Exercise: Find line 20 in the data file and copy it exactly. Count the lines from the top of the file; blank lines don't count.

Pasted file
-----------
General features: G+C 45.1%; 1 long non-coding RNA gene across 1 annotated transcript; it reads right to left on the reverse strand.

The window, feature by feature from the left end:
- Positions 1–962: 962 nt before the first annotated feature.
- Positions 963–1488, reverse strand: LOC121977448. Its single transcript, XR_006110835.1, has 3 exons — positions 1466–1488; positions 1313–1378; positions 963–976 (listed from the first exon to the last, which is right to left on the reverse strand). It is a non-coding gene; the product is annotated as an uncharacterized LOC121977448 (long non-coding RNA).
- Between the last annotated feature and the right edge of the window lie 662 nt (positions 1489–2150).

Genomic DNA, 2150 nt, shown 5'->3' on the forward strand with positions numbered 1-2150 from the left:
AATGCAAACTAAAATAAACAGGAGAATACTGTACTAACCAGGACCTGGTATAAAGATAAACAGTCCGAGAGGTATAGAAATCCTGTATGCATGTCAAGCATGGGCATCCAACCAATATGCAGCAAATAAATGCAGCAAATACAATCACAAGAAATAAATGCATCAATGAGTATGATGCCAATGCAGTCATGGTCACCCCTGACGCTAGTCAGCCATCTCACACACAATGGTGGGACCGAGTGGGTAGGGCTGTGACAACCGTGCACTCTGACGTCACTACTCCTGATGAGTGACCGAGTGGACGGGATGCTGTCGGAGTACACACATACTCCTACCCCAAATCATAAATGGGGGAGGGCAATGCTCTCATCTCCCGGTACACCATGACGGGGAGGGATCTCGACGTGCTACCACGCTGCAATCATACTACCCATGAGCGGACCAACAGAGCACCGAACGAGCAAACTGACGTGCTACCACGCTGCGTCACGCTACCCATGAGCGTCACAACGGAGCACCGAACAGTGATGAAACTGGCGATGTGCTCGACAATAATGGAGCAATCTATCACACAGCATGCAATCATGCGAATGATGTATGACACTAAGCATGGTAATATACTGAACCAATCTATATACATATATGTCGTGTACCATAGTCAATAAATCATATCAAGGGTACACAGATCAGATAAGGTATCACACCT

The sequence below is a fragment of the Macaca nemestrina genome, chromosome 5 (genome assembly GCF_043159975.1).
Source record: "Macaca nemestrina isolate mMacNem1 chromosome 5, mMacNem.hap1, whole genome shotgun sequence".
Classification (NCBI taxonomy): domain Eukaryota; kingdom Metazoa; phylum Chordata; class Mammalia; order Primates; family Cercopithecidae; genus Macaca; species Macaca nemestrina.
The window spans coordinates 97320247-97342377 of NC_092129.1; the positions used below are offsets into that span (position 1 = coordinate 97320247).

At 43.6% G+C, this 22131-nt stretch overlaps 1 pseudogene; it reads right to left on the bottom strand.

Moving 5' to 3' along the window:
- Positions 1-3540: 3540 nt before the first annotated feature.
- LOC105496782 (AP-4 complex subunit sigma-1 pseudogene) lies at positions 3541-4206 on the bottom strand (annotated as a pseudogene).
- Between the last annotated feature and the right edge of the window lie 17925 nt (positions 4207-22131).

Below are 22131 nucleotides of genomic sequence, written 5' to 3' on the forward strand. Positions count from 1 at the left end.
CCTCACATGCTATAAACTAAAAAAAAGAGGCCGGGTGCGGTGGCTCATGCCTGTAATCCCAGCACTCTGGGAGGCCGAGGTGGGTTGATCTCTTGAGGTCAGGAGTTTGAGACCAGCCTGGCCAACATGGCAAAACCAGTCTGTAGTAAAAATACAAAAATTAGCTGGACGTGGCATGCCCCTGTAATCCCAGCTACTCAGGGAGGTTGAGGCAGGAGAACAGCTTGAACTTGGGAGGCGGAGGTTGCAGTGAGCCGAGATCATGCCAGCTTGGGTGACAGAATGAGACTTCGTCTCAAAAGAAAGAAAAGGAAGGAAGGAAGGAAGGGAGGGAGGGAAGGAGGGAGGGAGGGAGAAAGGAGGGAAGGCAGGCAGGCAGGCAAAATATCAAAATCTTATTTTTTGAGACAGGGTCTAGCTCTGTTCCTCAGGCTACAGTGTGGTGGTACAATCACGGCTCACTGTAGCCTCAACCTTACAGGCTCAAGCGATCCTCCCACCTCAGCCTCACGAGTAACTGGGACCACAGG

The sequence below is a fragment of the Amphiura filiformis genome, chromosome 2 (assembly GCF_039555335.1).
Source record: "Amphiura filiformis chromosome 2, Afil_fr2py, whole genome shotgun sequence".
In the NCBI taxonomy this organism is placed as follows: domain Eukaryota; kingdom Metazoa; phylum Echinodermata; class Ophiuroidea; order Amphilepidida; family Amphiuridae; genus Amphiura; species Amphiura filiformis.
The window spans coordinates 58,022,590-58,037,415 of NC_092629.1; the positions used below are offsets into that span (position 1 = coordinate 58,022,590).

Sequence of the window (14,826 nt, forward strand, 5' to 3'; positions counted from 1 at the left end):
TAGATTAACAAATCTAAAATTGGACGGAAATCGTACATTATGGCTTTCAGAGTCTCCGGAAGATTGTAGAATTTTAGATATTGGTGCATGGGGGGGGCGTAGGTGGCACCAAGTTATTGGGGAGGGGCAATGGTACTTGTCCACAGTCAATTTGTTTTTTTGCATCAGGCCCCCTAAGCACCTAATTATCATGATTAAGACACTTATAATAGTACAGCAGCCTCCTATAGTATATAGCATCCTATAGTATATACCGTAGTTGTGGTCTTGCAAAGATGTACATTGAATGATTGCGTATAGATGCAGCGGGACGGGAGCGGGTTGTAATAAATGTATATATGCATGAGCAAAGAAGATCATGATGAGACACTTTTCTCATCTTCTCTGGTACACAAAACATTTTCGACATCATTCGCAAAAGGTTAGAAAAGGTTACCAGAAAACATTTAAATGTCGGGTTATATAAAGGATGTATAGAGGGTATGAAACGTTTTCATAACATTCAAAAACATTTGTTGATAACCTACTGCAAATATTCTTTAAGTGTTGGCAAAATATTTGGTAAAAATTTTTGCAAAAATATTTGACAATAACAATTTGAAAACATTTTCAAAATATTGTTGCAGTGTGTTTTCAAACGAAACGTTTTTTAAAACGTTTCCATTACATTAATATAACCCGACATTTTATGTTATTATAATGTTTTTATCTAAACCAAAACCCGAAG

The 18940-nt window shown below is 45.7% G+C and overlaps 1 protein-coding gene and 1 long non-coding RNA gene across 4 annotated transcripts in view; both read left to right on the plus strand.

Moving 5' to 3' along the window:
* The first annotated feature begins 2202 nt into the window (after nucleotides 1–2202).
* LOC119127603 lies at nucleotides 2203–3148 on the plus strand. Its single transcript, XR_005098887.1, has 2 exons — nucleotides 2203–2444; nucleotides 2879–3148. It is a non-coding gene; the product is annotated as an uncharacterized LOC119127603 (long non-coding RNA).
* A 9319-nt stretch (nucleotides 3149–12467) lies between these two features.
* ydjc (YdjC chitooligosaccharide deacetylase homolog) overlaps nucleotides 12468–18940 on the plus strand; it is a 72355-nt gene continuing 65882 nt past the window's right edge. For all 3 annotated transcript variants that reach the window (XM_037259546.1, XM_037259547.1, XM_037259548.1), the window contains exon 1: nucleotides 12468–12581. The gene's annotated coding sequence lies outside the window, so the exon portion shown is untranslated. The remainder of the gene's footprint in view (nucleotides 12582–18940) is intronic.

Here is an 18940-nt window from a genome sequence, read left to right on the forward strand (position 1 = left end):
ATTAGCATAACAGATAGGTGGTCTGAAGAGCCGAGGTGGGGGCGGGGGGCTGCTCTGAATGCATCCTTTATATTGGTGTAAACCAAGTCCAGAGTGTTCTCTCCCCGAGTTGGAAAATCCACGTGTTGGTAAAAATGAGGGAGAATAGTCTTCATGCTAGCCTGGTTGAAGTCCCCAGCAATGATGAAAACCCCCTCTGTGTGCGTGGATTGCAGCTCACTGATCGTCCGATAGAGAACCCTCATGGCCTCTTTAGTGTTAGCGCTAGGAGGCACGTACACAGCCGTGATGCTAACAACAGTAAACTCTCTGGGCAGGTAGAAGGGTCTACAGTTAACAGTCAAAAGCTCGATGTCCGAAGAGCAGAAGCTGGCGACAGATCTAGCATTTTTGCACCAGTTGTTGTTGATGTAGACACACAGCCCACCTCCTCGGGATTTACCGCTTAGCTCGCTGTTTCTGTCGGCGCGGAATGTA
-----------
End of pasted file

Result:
Source record: "Amphiura filiformis chromosome 2, Afil_fr2py, whole genome shotgun sequence".